And here is a link to the Madison Symphony Orchestra and its next season, which will marks music director John DeMain’s 20th year with the MSO. You can also find biographies of the players, including those who are honored below:

http://madisonsymphony.org

Here is the MSO press release:

Madison Symphony Orchestra Recognizes Local Musicians

Local musicians received prestigious awards from the Madison Symphony Orchestra’s (MSO) Board of Directors at its June meeting in recognition of their musical contributions.

Margaret Rupp Cooper Award

The Margaret Rupp Cooper Award is presented in honor of the Symphony’s original harpist, who performed in the first concert in 1926 through the 50th anniversary season.  The award is presented annually to two orchestra members based upon years of service, commitment to the orchestra, and musicianship.  This year’s awardees were Stephanie Jutt, MSO principal flute, and Bill Muir, MSO fourth horn.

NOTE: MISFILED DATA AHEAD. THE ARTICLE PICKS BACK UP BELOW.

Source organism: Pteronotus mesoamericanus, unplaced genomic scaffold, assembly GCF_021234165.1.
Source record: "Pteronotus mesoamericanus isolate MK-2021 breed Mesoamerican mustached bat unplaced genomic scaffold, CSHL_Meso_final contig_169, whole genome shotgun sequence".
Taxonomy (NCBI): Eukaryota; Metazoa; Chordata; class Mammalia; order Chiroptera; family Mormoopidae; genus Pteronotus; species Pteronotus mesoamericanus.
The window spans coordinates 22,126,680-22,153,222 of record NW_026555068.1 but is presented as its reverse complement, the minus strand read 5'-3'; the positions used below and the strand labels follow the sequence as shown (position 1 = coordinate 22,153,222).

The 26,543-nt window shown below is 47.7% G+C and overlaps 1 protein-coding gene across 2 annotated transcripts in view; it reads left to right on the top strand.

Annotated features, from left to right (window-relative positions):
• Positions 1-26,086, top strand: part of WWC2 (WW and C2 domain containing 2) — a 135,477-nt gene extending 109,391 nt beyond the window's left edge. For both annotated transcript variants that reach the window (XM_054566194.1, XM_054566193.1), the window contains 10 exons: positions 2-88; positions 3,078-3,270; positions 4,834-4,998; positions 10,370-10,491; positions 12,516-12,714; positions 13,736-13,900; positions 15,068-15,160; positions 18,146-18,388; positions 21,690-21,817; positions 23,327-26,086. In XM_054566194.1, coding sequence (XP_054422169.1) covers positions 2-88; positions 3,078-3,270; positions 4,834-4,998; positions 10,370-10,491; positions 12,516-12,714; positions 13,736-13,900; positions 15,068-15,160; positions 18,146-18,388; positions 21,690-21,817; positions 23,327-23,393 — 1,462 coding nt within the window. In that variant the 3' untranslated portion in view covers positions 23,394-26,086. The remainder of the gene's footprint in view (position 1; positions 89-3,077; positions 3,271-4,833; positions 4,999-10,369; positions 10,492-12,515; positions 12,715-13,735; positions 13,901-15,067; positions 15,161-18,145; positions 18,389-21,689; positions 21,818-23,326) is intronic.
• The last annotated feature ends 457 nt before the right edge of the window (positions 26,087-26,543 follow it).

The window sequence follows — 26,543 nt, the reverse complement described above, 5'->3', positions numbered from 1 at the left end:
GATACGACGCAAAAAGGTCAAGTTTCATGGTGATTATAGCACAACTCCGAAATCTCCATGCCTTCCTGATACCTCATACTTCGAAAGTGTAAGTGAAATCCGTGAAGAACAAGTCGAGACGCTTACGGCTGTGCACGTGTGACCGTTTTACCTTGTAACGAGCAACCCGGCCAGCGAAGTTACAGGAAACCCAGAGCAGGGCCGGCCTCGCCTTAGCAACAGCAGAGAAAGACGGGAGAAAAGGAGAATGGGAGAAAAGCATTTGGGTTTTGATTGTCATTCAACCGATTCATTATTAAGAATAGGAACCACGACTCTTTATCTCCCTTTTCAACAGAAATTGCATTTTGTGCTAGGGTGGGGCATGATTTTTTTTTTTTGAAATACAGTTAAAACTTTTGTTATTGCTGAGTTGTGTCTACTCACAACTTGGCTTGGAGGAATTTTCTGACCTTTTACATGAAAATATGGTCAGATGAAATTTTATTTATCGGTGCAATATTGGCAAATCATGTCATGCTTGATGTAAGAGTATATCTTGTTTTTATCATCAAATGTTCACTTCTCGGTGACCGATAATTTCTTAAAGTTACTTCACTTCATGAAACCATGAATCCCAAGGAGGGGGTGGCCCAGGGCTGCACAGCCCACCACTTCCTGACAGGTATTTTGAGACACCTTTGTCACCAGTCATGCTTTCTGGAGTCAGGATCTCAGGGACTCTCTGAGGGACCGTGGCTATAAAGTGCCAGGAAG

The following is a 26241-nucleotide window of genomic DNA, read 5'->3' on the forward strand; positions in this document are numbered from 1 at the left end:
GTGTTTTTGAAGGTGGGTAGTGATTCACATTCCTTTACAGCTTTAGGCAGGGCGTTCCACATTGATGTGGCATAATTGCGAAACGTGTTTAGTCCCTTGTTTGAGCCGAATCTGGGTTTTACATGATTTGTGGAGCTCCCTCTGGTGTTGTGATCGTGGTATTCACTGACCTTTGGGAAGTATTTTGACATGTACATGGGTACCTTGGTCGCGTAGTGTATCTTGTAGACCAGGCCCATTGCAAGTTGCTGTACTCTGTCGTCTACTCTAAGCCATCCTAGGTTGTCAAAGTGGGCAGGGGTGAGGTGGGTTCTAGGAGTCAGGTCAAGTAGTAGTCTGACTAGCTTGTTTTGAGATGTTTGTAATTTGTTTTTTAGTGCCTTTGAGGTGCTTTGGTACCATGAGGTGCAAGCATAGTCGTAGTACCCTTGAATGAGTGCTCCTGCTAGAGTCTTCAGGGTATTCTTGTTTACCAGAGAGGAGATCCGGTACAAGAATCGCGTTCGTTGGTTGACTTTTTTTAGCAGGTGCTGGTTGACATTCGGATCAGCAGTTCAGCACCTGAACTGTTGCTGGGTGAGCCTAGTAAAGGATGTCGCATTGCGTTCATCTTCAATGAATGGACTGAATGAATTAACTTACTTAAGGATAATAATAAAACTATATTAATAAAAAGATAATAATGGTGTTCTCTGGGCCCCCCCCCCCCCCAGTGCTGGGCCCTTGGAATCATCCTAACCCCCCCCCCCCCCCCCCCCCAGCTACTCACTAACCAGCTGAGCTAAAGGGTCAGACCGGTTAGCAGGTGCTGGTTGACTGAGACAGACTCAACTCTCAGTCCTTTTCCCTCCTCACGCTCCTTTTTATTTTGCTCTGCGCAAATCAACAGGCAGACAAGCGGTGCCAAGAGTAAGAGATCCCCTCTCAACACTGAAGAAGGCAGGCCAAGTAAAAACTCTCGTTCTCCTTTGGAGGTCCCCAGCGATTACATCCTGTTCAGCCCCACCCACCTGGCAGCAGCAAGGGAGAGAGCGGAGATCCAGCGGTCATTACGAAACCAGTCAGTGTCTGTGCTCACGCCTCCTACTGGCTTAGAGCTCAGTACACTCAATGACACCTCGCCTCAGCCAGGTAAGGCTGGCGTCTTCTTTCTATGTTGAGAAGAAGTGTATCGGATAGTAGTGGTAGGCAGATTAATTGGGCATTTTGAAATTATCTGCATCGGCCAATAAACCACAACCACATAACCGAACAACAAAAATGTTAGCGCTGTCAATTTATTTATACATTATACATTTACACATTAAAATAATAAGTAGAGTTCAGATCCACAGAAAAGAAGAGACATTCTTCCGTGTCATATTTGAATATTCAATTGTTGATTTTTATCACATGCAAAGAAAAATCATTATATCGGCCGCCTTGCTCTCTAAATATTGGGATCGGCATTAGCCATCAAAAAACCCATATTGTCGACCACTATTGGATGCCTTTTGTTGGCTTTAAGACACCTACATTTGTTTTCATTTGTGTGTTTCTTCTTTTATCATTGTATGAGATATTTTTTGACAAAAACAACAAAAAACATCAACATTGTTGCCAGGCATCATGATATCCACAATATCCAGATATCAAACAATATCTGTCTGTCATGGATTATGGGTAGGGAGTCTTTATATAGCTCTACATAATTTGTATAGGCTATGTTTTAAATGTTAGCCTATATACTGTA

Stephanie Jutt (below) is an accomplished international flute performer, recording artist, and educator.  She is currently on the faculty of the University of Wisconsin-Madison, and co-produces the Bach Dancing and Dynamite Society summer music festival each summer in which she performs. Jutt has received numerous awards and is a graduate of the New England Conservatory of Music.

StephanieJuttNoCredit

In addition to fourth horn duties with the MSO, Bill Muir is also a member of the Wisconsin Chamber Orchestra and Artemis Horn Quartet.  He earned his bachelor’s degree in music education from St. Olaf College and a master of music degree in horn performance from the UW-Madison.